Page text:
You should add the fabric conditioner at the same time as the detergent, although make sure you don’t let them mix. Your machine will use the fabric softener in the rinse cycle only, not the wash cycle.

4. Choose the wash cycle

When it comes to the different numbers and symbols on your washing machines, it’s no wonder so many of us just throw everything in, select a quick wash and hope for the best. But the different wash cycles are there for a reason. Putting your clothes on the wrong wash can cause them to fade quicker.

Always check the fabric care label on your clothes. You’ll find the recommended wash cycle there. Once you know that, you can choose the right cycle.

The most common washing cycle options are:

  • Cotton — this cycle’s good for things like bed sheets and towels. It usually comes with a high-speed agitation setting so it can be a bit harsher on anything delicate. For those you’ll need…
  • Delicates — this is perfect for wool, lingerie or blouses that can be washed in your machine. It’s a low agitation wash with a lower speed spin, so it’ll go nice and easy on your silk and lace.  
  • Synthetic — this is a medium agitation wash with a low-speed spin that’s best for things like your favourite acrylic blend jumper or your polyester sportswear.
  • Quick wash — if you need to get your washing done in under half an hour this is the one for you. Don’t expect it to work on anything too dirty or muddy though. This cycle has a shortened wash cycle and a high-speed spin cycle, to speed up the drying time as well.
  • Hand wash — your washing machine might have this cycle, which can be used for clothes that have ‘hand wash only’ listed on the fabric care label. It’s suitable for very delicate garments like silk, soft cottons, delicate linens, thin wools like angora or garments with sequins or beads. The low speeds of agitation and low speed spins help prevent stretching and tearing.
  • Spin and rinse — this setting misses out the washing stage so there’s no need to add detergent. It rinses laundry with water before spin drying it.

How to pick the right temperature

The temperature you wash your clothes at matters a lot. With a good detergent, there’s not much that a 30°C cycle can’t handle. As one of the lower temperatures on your washing machine, people tend to choose this if they’re trying to save energy. But it’s a bit of an all-rounder anyway. It’s hot enough to wash clothes, but not hot enough to shrink or fade them. It’s good for softer fabrics, whereas you’ll need to crank it up a few degrees to 40°C or 50°C if you want to wash everyday fabrics that are harder to wash, like cotton or wool.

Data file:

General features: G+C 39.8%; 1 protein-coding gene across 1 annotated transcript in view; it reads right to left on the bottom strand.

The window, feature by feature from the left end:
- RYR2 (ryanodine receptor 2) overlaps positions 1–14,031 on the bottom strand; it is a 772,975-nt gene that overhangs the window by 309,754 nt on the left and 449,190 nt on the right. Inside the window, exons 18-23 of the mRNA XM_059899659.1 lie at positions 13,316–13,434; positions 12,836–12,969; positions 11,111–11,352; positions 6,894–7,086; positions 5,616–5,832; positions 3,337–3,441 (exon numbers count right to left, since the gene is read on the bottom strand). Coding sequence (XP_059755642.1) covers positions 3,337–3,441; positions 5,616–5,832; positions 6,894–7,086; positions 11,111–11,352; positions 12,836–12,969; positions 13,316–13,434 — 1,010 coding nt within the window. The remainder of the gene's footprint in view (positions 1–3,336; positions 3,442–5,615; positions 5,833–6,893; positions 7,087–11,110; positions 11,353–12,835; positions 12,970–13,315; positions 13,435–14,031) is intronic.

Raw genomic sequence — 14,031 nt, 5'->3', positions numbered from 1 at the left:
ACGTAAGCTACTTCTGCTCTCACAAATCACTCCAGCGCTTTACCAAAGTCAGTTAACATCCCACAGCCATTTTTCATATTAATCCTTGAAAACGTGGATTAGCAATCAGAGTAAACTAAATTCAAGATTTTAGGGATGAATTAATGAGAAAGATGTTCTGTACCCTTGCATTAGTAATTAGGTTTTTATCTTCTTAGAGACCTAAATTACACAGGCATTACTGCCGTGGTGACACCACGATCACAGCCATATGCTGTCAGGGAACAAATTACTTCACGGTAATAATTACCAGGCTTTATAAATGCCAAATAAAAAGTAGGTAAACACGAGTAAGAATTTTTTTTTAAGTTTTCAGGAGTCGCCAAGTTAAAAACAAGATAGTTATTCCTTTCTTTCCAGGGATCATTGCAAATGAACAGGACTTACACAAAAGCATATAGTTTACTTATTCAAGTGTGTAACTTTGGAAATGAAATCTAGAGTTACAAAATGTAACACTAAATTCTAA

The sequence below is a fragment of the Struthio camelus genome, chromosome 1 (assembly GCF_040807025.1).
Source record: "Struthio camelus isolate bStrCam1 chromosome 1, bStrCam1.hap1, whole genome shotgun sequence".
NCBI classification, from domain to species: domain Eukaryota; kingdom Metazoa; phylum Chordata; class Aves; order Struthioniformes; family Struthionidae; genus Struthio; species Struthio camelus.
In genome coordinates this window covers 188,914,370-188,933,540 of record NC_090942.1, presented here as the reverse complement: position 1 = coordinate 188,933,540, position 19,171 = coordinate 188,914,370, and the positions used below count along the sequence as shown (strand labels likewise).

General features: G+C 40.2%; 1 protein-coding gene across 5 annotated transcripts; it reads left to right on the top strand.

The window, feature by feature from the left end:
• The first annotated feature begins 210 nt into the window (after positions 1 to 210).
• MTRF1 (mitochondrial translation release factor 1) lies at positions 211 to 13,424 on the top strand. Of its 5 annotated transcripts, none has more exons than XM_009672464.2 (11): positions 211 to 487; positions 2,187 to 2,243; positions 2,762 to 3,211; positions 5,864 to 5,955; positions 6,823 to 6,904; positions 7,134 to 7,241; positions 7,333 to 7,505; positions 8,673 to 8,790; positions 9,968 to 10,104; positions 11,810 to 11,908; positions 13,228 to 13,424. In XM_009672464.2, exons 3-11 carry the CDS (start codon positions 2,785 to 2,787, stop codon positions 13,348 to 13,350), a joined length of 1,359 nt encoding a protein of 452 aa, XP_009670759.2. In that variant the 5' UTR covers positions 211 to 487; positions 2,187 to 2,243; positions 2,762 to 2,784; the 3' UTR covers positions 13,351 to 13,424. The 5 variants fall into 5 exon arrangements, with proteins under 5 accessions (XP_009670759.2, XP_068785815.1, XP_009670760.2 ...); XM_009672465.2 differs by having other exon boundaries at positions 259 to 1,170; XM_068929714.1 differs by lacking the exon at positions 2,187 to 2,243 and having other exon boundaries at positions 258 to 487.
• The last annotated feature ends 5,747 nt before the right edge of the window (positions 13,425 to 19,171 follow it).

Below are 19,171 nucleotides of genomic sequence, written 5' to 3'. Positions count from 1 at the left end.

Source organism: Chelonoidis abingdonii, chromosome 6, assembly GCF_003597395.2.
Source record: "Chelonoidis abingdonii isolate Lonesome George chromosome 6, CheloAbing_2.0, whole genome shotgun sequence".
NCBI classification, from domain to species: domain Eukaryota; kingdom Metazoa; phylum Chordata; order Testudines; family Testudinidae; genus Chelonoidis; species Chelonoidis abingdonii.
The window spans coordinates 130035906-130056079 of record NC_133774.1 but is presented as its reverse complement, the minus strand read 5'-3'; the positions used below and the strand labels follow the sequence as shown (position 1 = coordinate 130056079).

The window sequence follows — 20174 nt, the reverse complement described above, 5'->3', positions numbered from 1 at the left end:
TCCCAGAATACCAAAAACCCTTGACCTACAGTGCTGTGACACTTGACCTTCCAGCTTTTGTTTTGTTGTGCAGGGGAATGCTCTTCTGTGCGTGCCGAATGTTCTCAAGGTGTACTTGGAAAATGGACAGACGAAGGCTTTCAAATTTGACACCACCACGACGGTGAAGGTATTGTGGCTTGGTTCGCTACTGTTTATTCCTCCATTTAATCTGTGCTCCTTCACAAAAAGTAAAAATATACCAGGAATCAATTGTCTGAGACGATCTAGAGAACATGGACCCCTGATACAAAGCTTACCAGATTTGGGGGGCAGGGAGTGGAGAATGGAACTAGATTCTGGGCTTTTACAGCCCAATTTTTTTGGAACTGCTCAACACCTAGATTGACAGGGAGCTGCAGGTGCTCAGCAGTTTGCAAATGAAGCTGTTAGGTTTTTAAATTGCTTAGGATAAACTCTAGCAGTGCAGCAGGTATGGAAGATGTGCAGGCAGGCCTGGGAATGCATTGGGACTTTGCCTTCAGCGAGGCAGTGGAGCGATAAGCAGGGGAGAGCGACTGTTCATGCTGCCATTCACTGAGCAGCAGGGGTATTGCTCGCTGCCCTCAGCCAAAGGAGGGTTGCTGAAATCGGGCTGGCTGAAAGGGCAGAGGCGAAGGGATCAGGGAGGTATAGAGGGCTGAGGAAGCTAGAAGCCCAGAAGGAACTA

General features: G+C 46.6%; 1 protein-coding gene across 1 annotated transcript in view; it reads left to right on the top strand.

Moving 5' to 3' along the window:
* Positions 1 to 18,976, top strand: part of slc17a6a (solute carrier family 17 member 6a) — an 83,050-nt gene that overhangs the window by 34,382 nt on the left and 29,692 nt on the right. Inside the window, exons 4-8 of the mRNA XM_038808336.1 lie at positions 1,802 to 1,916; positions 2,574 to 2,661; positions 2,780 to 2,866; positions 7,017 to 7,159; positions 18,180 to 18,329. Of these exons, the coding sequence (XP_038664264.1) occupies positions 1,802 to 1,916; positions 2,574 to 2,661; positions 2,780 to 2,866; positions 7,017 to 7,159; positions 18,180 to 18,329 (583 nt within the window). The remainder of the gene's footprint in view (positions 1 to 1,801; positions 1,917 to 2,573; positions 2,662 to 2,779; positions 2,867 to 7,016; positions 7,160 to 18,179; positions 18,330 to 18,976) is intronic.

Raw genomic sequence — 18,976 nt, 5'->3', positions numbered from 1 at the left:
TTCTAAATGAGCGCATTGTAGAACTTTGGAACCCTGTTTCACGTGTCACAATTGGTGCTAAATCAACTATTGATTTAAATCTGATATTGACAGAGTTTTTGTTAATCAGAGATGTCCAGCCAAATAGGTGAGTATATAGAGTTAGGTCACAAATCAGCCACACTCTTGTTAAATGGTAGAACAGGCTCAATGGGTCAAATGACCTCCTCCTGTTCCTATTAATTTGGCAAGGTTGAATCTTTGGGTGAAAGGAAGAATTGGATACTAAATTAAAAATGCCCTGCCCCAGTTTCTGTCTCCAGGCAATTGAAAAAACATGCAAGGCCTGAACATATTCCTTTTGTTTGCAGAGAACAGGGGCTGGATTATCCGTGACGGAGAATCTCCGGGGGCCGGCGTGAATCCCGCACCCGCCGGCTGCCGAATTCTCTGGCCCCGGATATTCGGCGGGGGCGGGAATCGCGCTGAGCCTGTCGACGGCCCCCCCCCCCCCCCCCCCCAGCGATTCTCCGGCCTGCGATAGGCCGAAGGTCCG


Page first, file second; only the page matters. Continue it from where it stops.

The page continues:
You’ll really see improvements in stain removal at 60°C but check that your clothes and fabrics can handle it first. This is the perfect temperature for wiping out nasty bacteria or viruses that might be lurking in your bedding or towels.

Then we have the master of all temperatures, just ten degrees off boiling at 90°C. As the hottest setting on the machine, it’s not suitable for regularly washing your clothes in. You should only use this setting for whites, removing stubborn stains on cotton or linen, killing bacteria on heavily soiled items or for carrying out a ‘maintenance wash’ on your machine.

But very hot water can shrink and damage clothes or cause the colours to fade. Always remember to read the labels on your clothing before choosing 90°C.

What about the spin speed?

Spin speed is measured in ‘rpm’, or ‘revolutions per minute’. In other words — the number of times the drum rotates in 60 seconds.

You can tweak the spin cycle depending on the fabric care instructions. Most machines are set to 1200 - 1400 rpm but sometimes, the spin cycle will be dictated by the wash cycle too.

Occasionally you might want to adjust the spin speed.

  • Cotton items can handle a setting of around 1200 - 1400 rpm. This will ensure more water is removed during the cycle, so the items will dry quicker.
  • Synthetics sit somewhere in the middle, needing a setting of around 1000 rpm.
  • Wool requires a lower setting of around 800 rpm.
  • Delicates like silk use the lowest possible setting of 400 rpm.

Cleaning and maintenance of your washing machine

A maintenance wash now and then is the best thing you can do to keep your machine in good shape. It’s basically a deep-clean for your machine where you add in a cleaning solution. 

A maintenance wash gets rid of any bacteria, stains, sludge and mould that might have built up inside the washing machine. It also clears out any old water that might be left in the drum.

You should try to give your washing machine a maintenance wash about once a month. Especially if you’re starting to get little black spots building up inside your door seal or if you can see sludge when you gently pull the door seal back.

We’ll show you how to keep your washing machine spinning with handy tips including how to run a maintenance wash and how to clean your detergent drawer properly.

If you have a problem that can't be fixed by a maintenance wash, you should consider a professional washing machine repair.

Have questions?

To get you answers quickly, we’ve gathered the most frequently asked questions on the internet around washing machine usage for you here.

About the author

Dan Flanagan

Dan joined Domestic & General as a Digital Copywriter in 2022. He’s already helped to write and shape copy for our customers and our business audience alike. His background lies mainly in PR and Comms, writing press releases and advertising. Dan lives in Brixton, South London equidistant between the gym and the pub, fighting an eternal battle of wills.